Merkel meets families of neo-Nazi cell's victims
BERLIN - Agence France-Presse
German Chancellor Angela Merkel stands on the terrace in the Tea House of the former Chancellery in Bonn June 29, 2013. Merkel spent more than three hours Monday with relatives of the victims of a far-right extremist cell, whose surviving member is now on trial on murder and terrorism charges. REUTERS photoGerman Chancellor Angela Merkel spent more than three hours Monday with relatives of the victims of a far-right extremist cell, whose surviving member is now on trial on murder and terrorism charges.
In the long-awaited meeting, which was closed to the media, Merkel wanted "to listen and find out what moves and saddens the families today", said her spokesman Georg Streiter.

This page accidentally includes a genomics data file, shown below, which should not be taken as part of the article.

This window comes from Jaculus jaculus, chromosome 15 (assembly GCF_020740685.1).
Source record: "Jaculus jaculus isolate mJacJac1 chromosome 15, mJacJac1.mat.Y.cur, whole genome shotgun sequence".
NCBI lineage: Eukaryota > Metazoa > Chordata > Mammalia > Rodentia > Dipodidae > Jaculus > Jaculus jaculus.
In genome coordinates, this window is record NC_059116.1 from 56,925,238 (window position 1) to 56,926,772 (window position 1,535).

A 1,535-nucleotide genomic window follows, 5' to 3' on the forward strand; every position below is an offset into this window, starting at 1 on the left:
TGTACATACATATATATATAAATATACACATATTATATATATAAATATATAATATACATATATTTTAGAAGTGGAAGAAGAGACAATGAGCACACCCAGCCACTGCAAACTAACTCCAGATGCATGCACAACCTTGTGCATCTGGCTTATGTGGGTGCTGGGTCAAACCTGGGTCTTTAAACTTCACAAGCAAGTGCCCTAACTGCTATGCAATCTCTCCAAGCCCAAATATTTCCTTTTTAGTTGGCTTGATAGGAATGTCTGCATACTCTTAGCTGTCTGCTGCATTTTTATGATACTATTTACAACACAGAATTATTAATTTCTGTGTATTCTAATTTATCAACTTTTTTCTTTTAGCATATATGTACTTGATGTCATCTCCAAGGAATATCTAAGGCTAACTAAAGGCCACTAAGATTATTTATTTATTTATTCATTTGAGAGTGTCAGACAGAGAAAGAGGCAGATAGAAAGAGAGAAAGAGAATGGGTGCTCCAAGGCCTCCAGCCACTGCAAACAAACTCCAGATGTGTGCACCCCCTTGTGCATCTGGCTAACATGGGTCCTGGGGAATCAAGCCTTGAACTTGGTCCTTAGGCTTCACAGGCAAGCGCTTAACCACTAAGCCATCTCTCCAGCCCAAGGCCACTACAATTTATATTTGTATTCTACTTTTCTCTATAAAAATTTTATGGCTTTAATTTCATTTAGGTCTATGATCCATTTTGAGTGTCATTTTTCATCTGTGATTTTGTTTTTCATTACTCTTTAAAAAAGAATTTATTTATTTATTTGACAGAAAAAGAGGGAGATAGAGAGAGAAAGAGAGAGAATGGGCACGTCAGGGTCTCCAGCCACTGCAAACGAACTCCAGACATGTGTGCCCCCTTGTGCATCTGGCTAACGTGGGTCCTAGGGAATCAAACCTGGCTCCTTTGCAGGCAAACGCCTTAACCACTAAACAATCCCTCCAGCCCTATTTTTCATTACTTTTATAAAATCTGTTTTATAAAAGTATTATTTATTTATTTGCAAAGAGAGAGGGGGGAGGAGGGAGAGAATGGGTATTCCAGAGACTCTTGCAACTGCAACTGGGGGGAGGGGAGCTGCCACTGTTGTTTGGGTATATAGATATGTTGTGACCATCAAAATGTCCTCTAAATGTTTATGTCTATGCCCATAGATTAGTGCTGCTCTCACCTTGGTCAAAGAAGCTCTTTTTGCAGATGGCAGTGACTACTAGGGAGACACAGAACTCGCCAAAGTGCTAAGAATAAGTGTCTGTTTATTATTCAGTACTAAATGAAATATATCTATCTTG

The trio who made up the self-styled National Socialist Underground (NSU) are accused of the assassination-style murders of 10 people -- eight men with Turkish roots, a Greek migrant and a German police woman.
They are also accused of other racist hate crimes, including a nail-bomb attack, and a string of bank robberies to finance their life in hiding.
NSU members Uwe Mundlos and Uwe Boehnhardt were found dead in 2011 after an apparent murder-suicide. Their alleged accomplice Beate Zschaepe, 38, is on trial in Munich along with four NSU supporters.
The random discovery of the NSU embarrassed authorities, exposing deep security flaws and raising uncomfortable questions about how the cell went undetected for 13 years in a country proud of owning up to its Nazi past.
Merkel has previously called the killings a national "disgrace" and appealed for forgiveness from victims' relatives at a memorial ceremony in February 2012.